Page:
2) At the same time, they desperately want to push the idea that God does not exist, that there is no evidence for the existence of God/god(s), that God is very unlikely to exist, etc. After all, they want to spread their idea - they are evangelical atheists. And to do that means convincing people who believe that God exists that, low and behold, God doesn't.

But you can't have 1 and 2 at the same time. At least, not in a consistent, intellectually honest way. The moment a Gnu decides to take up arms and advance position 2, they've sacrificed the ability to hold position 1.

That doesn't mean they won't try to get away with both. Lately I've had a conversation over at Vogt's site, which started off with an atheist saying that there was not sufficient evidence for God's existence. I said, already - what would be sufficient evidence?

There was some talk about how philosophical and logical arguments don't give us empirical evidence (put the 'So what?' aspect of this aside for now), but then the response was 'Well, what do you have?' I said, no, you said there's not sufficient evidence. So clearly you can tell me what would be sufficient, right? I mean, you'd have to know what sufficient evidence is to declare there isn't any.

So they bite. And of course, it's what you'd expect: God could make everyone stop aging all of the sudden. God could cure all cancer in the world and cure all the amputees at once. Etc, etc. If that happened he'd be convinced God exists!

I point out the problems. First, that's not 'scientific evidence', contrary to what they were saying. But more than that - they were asking for gaps. Amazing things that science couldn't explain. There would be their 'sufficient evidence for God's existence'. So, I ask - I take it you believe that God of the Gaps reasoning is valid reasoning?

They try a few bluffs. Incredulity. (Are you saying YOU wouldn't believe in God if that happened? I say, nope, I think that'd work as evidence. But then again, I'm not the one discounting gaps-reasoning.) Intellectual bluffing. (Well if you tell me that's God of the Gaps evidence maybe I'll just have to say that not even THAT would count as evidence, and that evidence isn't possible! I say, go for it - PZ Myers and Michael Shermer have already made this move. At least then you'll be honest that nothing could convince you.) The moves don't work.

So then they try turning it around - 'Well, if you want me to give you evidence that would show God exists, you'll have to define God for me and tell me what evidence you have!' I say, no thanks. I didn't walk in here making any claims - you did. Why don't you define God for us? After all, you clearly had an idea of what God is in order to make comments about the sufficient evidence. But that led to gaps claims. Now, what you can also do is withdraw your claim about the sufficient evidence. But I'm not here to prove God exists. I'm here to evaluate your claims. I've highlighted some problems.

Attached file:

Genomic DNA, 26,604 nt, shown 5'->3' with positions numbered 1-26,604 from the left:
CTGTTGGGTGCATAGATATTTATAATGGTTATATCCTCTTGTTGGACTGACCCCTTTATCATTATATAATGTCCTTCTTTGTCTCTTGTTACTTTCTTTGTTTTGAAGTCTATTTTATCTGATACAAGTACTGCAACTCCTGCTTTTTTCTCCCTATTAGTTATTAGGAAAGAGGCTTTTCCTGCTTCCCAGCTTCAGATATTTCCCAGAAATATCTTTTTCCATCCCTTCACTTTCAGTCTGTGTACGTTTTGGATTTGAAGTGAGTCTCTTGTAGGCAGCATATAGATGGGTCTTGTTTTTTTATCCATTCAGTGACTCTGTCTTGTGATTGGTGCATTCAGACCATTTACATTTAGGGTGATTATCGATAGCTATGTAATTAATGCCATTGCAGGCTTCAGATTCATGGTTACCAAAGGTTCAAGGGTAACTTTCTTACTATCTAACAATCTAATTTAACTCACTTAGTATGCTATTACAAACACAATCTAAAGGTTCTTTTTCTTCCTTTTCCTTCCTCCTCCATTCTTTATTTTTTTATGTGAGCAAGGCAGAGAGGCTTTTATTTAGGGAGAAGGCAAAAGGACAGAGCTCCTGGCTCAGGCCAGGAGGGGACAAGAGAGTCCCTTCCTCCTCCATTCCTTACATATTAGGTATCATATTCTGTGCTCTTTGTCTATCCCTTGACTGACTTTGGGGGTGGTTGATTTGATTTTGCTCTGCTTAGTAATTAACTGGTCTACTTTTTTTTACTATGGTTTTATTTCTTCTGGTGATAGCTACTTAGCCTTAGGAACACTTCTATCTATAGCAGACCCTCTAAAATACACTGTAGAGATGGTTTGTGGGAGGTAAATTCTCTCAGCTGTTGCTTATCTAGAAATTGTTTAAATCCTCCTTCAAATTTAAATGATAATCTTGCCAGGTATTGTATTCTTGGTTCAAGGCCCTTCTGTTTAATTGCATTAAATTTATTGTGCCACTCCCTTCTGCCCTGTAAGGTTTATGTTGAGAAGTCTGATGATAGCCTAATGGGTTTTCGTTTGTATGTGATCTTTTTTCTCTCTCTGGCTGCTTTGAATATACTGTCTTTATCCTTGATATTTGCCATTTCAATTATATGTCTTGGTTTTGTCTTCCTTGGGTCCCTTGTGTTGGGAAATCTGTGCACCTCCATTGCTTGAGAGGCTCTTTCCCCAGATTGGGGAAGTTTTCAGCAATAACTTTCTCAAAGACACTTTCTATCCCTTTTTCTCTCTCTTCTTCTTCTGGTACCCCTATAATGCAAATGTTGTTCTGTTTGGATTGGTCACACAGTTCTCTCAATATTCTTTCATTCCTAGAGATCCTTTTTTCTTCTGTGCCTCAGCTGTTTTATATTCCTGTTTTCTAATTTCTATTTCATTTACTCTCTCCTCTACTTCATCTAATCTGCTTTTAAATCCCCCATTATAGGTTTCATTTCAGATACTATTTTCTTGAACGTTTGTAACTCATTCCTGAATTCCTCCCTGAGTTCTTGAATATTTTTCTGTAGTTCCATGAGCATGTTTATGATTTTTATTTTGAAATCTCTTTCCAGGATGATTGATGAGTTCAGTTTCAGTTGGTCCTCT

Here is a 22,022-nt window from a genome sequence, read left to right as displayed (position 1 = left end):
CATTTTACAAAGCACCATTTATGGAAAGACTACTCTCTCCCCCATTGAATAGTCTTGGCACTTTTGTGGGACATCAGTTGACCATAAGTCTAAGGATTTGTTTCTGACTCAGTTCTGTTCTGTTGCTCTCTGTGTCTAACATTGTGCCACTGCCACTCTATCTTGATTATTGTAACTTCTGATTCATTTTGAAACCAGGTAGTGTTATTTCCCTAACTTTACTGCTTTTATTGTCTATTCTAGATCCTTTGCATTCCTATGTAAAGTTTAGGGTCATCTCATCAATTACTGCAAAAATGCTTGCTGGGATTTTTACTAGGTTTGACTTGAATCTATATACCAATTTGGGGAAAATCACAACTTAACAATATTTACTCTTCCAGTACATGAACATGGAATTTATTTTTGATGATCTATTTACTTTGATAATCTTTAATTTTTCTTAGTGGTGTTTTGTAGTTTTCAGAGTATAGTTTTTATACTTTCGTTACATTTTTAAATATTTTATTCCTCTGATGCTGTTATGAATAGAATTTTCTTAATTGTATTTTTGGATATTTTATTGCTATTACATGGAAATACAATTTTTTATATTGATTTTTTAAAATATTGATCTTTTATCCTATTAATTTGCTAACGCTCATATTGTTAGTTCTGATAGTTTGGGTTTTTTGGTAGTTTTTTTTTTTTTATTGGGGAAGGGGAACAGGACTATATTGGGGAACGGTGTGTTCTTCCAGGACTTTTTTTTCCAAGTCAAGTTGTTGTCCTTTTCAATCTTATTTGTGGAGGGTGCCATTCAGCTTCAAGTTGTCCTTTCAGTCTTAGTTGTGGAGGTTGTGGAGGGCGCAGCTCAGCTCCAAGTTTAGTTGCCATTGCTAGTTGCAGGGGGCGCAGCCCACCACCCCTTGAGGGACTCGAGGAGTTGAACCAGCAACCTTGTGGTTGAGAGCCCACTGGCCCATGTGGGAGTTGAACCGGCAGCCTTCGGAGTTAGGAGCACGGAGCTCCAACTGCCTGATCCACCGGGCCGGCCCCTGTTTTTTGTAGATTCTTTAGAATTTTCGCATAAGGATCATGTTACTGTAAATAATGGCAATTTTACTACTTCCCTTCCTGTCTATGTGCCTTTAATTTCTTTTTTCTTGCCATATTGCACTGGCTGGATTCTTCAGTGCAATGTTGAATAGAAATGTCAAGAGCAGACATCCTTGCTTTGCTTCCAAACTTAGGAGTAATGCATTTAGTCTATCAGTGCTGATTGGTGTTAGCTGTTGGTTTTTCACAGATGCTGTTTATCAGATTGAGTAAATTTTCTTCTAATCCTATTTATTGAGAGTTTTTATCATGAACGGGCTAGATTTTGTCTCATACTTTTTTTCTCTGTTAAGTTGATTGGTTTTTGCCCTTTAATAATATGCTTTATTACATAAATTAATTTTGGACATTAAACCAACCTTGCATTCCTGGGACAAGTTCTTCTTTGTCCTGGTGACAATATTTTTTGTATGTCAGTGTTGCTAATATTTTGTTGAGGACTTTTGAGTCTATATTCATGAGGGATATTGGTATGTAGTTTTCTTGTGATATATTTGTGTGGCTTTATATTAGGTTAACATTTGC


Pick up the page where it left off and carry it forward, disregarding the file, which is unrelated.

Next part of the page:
This gets a few more Gnus wading into the fight, but they all just try repeating what the first atheist said. 'The evidence he asked for would so be scientific, because we'd see it and things we can see are scientific!' No, that's not sufficient, and the appeal here would be to our inability to explain things. 'But they would contradict our best scientific theories!' Sure would - this shit's been done before. It may well happen again. We're back to 'gaps as knowledge of God.' You're just haggling over which gaps will work.

Finally comes the Gnu who insists that I've been dishonestly manipulating the conversation because *I* didn't give everyone my definition of God to begin with, and I should be the one providing evidence for God's existence - not asking others to define God and give their evidence. I say, horseshit. We have a man here who made claims about God. I wasn't even in this conversation when he made them. 'Oh yes, well that was poorly considered on his part, but now he's learned his lesson and...' I ask, and he'll be withdrawing his claims then? It turns out that he can't evaluate the evidence for God's existence after all, because he has no idea what he's talking about? Or can he, and he embraces God of the Gaps reasoning?

And throughout, the whole thing becomes clear. They want, desperately, to be able to make claims about God's existence... but they do not want to be put in the position of having to defend those claims. They want to stay on the attack, but they want no burden of proof. The moment they have one, they're looking for every possible way to drop it, short of being put in the position of having to say they have no idea how to evaluate the claim. (Which, by the way, seemed to be an issue with the original Logical Positivists. As near as I can tell, their intellectual framework made questions about God utterly undecidable, but damn, they wanted desperately to be able to say God does not exist anyway.)